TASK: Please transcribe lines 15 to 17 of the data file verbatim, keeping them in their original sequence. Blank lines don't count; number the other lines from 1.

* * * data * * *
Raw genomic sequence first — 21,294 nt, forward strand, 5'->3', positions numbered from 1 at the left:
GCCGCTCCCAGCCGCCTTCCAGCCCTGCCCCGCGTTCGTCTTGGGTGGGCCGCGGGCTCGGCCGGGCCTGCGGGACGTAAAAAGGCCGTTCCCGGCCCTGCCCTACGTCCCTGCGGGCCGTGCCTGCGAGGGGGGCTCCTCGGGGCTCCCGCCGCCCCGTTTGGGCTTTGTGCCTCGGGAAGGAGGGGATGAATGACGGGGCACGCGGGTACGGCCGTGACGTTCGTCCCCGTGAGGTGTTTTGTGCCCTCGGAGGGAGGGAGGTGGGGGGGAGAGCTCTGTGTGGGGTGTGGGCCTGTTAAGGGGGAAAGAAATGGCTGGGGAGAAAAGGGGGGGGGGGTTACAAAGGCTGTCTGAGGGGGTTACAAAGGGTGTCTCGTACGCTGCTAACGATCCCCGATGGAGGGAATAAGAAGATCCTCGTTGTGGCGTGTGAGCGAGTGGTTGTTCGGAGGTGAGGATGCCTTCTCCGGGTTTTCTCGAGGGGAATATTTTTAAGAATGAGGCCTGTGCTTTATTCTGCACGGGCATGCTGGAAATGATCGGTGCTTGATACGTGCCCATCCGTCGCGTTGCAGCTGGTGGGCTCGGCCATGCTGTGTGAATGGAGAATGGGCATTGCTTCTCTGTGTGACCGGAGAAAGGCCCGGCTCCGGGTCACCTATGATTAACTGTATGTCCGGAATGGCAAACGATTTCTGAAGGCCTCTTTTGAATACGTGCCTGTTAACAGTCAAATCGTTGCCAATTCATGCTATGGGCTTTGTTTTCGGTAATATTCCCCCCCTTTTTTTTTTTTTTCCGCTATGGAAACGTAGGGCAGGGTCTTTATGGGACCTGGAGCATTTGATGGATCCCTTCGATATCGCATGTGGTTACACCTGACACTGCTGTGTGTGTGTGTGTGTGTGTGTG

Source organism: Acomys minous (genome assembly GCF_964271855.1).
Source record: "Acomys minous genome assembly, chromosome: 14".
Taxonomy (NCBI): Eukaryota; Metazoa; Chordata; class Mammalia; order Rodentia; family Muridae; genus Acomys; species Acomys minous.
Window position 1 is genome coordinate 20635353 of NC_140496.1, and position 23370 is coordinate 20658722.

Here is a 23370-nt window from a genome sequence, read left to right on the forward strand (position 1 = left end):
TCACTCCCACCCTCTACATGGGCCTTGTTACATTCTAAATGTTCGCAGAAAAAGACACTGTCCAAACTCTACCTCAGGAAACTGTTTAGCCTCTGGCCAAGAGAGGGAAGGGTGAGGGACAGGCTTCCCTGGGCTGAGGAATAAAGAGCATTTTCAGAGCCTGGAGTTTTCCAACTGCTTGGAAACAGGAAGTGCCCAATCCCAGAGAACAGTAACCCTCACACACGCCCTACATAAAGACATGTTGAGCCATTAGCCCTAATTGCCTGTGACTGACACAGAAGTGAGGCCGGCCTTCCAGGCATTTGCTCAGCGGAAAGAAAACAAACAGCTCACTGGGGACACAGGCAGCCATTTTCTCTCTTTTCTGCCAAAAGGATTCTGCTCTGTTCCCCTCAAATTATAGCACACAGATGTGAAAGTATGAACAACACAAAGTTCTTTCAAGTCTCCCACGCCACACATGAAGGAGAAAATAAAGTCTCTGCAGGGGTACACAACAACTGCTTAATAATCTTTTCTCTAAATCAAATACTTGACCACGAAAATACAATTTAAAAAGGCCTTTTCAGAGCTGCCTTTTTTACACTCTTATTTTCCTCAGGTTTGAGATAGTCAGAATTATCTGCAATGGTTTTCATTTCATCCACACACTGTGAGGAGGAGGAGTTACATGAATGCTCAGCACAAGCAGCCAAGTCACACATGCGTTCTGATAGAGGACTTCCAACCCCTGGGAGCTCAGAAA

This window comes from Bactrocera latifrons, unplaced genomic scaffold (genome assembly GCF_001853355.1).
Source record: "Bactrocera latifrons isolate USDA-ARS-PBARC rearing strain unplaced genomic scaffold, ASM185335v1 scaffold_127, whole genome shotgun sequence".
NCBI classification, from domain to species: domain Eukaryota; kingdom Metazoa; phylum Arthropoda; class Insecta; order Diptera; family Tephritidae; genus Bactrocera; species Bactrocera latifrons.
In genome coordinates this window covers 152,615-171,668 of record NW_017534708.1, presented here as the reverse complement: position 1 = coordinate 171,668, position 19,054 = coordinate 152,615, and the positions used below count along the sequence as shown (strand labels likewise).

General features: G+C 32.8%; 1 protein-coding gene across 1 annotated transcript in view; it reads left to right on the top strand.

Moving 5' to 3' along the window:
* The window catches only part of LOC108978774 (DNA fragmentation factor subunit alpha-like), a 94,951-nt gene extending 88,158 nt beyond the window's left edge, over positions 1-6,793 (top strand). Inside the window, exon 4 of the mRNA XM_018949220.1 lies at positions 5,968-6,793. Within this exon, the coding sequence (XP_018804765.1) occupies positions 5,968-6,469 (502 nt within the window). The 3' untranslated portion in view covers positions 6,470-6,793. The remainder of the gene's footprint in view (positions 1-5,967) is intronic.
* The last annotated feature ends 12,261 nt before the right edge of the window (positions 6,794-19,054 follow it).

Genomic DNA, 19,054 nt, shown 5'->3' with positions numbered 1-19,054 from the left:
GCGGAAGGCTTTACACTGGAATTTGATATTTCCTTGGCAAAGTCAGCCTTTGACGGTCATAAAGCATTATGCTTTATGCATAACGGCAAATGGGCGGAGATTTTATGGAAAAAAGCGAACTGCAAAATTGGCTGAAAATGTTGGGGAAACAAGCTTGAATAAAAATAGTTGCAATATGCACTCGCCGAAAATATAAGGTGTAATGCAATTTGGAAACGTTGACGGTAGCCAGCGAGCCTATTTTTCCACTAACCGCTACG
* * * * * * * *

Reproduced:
* The window catches only part of LOC108978774 (DNA fragmentation factor subunit alpha-like), a 94,951-nt gene extending 88,158 nt beyond the window's left edge, over positions 1-6,793 (top strand). Inside the window, exon 4 of the mRNA XM_018949220.1 lies at positions 5,968-6,793. Within this exon, the coding sequence (XP_018804765.1) occupies positions 5,968-6,469 (502 nt within the window). The 3' untranslated portion in view covers positions 6,470-6,793. The remainder of the gene's footprint in view (positions 1-5,967) is intronic.
* The last annotated feature ends 12,261 nt before the right edge of the window (positions 6,794-19,054 follow it).

Genomic DNA, 19,054 nt, shown 5'->3' with positions numbered 1-19,054 from the left: